Yesterday I stopped into Macy’s to do a bit of shopping, and what do I see at first glance? —a full-on fake Christmas tree display, ready to take home. The store even smelled like Christmas. Mind you, it is October 12th!
But department stores are not the only ones who get a head start on the holidays – marketers, especially online merchants and retailers, start strategizing for the holidays as early as six months before.
So, with this in mind– what can we expect this year in terms of social media marketing for the holidays? Here are a few things consumers will see:
Long gone are the days of the 10-pound holiday catalog from the likes of Sears. Today, retailers have numerous options for targeting mobile buyers through beautiful social catalogs.
Google Catalogs, launched in August, is a free iPad app that enables shoppers to browse electronic versions of holiday catalogs from name brand stores like Williams Sonoma, Pottery Barn, Crate and Barrel, L.L. Bean, Land’s End and others. Retailers project about 10% of their annual sales come from mobile- and that number will only rise as the holidays get closer and more consumers acquire mobile devices. The perks of online catalog viewing – shoppers can zoom in and see the product up close, learn more about the item, and some even have integrated video that demonstrates how the product works. Catalog Spree and Catalog (by a company called TheFind) offer similar apps, but Google’s will probably dominate. An android version is also expected soon.
Facebook is taking another stab at the social gift giving business. In May it acquired online gift service, Karma, for $8 million. The new Facebook Gifts offers real gifts from a limited number of vendors (like Magnolia cupcakes) that can be sent to anyone in your social network as long as they live in the US. The feature is unique because the entire transaction takes place without leaving Facebook’s interface- which might actually be a downside for participating companies because shoppers are not redirected to their own website! A number of companies, including Nordstrom, have been vocal about the fact that F-Commerce (as it’s called), has not really been that successful so far, especially compared to efforts on Pinterest. This holiday season will be a good stress test for the newFacebook Gifts.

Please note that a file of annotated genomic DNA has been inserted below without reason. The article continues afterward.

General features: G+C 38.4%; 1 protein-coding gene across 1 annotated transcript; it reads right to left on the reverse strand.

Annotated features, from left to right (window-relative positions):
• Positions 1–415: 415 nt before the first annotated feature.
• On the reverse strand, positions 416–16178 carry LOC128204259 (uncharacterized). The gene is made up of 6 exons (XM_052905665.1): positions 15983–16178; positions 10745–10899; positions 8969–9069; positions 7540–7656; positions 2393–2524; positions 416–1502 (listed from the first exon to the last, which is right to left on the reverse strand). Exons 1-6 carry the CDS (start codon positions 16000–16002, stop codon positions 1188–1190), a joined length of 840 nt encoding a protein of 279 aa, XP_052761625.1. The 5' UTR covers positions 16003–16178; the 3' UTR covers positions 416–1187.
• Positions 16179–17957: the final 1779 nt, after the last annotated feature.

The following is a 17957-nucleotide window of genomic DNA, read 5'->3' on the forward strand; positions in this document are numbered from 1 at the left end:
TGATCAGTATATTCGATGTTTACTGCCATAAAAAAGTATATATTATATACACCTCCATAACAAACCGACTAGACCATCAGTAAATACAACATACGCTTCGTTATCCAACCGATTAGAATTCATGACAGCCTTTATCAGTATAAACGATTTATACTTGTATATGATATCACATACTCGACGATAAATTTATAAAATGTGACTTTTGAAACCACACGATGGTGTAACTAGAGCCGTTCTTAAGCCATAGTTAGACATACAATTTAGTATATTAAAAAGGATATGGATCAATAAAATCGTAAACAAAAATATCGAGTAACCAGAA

At the end of 2010, J.C. Penny was on the precipice of going out of business. Threatened by competitors including Pier 1 and Target, the retailer needed something big to pull ahead during the holiday season. The company was praised for what seemed like strategic investment in search engine optimization for product keywords, particularly brand name items in categories like dresses, furniture, bedding, baby cribs, diamond jewelry, luggage and more. The result—J.C. Penny outranked millions of sites during the holiday months and beyond, and brought in 17.8 billion of total revenue that year.
The company was right to invest in SEO, but in February, Google and others became suspicious of their tactics. How exactly, had the company managed to pull off such an extensive ‘organic’ link building campaign in such a short amount of time, without major changes to their website? An investigation revealed J.C Penny used a number of ‘black hat’ tactics including: creating thousands of seemingly unrelated web sites (many that contained only links back to J.C. Penny.com); content that was almost entirely descriptive anchor text for products (this is considered keyword stuffing); and evidence that they bought into a paid link network. In short, the company’s tactics violated Google’s Webmaster guidelines. J.C. Penny has long since fired its SEO firm, DexSEO. The New York Times exposed the company in a scathing expose, and Search Engine Land has a good post that explains the nitty-gritty of their black hat tactics.
The lesson of the J.C. Penny story is that SEO matters, but it has to be done right. One of the reasons their SEO firm took the easy road with black hat tactics is likely because the results could be seen faster. If you are an online retailer, invest in a reliable SEO agency (here’s what you should look for) that uses white hat tactics, and schedule your SEO plan to hit during the holidays. And to the dismay of many business owners—SEO is not cheap. Google’s new Google Shopping– a new experience for finding, researching and discovering where to buy products online- is a paid service. So budget accordingly.
Experts forecast online holiday sales will account for nearly a quarter (24.3%) of the $224.2 billion in US retail ecommerce sales for all of 2012. So roll out the decorations and get into the holiday spirit!
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